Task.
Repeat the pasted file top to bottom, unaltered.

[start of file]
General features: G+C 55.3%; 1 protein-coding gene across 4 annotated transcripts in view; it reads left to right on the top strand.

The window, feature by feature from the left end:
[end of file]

General features: G+C 55.3%; 1 protein-coding gene across 4 annotated transcripts in view; it reads left to right on the top strand.

The window, feature by feature from the left end: